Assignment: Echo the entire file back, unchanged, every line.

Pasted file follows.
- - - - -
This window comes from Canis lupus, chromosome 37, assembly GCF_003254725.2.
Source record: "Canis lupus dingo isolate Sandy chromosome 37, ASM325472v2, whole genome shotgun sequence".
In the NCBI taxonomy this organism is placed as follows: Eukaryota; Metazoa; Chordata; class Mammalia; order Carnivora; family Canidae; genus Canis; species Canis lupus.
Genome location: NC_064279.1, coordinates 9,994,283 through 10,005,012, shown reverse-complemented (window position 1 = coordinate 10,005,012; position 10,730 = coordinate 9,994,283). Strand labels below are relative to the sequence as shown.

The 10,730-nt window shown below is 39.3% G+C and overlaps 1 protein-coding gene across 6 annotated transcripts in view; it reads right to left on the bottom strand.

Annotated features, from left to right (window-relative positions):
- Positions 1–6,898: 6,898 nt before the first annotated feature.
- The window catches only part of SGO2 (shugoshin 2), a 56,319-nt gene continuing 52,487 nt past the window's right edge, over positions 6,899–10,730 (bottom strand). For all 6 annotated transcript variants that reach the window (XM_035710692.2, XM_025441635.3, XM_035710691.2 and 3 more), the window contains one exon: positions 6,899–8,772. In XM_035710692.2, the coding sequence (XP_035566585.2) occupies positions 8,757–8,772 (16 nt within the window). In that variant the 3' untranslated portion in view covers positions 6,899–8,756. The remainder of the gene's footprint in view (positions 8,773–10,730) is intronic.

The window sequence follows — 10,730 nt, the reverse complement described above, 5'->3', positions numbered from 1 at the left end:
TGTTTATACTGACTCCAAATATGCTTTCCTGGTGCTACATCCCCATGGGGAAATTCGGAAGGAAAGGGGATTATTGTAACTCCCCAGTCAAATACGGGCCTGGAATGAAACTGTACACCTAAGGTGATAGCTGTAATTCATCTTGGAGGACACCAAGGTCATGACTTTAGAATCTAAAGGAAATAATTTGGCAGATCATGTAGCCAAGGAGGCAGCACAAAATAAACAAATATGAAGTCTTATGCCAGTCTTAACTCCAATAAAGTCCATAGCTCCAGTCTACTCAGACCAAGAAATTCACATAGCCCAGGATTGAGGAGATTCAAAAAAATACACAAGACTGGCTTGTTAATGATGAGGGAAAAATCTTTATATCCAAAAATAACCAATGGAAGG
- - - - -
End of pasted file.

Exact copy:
This window comes from Canis lupus, chromosome 37, assembly GCF_003254725.2.
Source record: "Canis lupus dingo isolate Sandy chromosome 37, ASM325472v2, whole genome shotgun sequence".
In the NCBI taxonomy this organism is placed as follows: Eukaryota; Metazoa; Chordata; class Mammalia; order Carnivora; family Canidae; genus Canis; species Canis lupus.
Genome location: NC_064279.1, coordinates 9,994,283 through 10,005,012, shown reverse-complemented (window position 1 = coordinate 10,005,012; position 10,730 = coordinate 9,994,283). Strand labels below are relative to the sequence as shown.

The 10,730-nt window shown below is 39.3% G+C and overlaps 1 protein-coding gene across 6 annotated transcripts in view; it reads right to left on the bottom strand.

Annotated features, from left to right (window-relative positions):
- Positions 1–6,898: 6,898 nt before the first annotated feature.
- The window catches only part of SGO2 (shugoshin 2), a 56,319-nt gene continuing 52,487 nt past the window's right edge, over positions 6,899–10,730 (bottom strand). For all 6 annotated transcript variants that reach the window (XM_035710692.2, XM_025441635.3, XM_035710691.2 and 3 more), the window contains one exon: positions 6,899–8,772. In XM_035710692.2, the coding sequence (XP_035566585.2) occupies positions 8,757–8,772 (16 nt within the window). In that variant the 3' untranslated portion in view covers positions 6,899–8,756. The remainder of the gene's footprint in view (positions 8,773–10,730) is intronic.

The window sequence follows — 10,730 nt, the reverse complement described above, 5'->3', positions numbered from 1 at the left end:
TGTTTATACTGACTCCAAATATGCTTTCCTGGTGCTACATCCCCATGGGGAAATTCGGAAGGAAAGGGGATTATTGTAACTCCCCAGTCAAATACGGGCCTGGAATGAAACTGTACACCTAAGGTGATAGCTGTAATTCATCTTGGAGGACACCAAGGTCATGACTTTAGAATCTAAAGGAAATAATTTGGCAGATCATGTAGCCAAGGAGGCAGCACAAAATAAACAAATATGAAGTCTTATGCCAGTCTTAACTCCAATAAAGTCCATAGCTCCAGTCTACTCAGACCAAGAAATTCACATAGCCCAGGATTGAGGAGATTCAAAAAAATACACAAGACTGGCTTGTTAATGATGAGGGAAAAATCTTTATATCCAAAAATAACCAATGGAAGG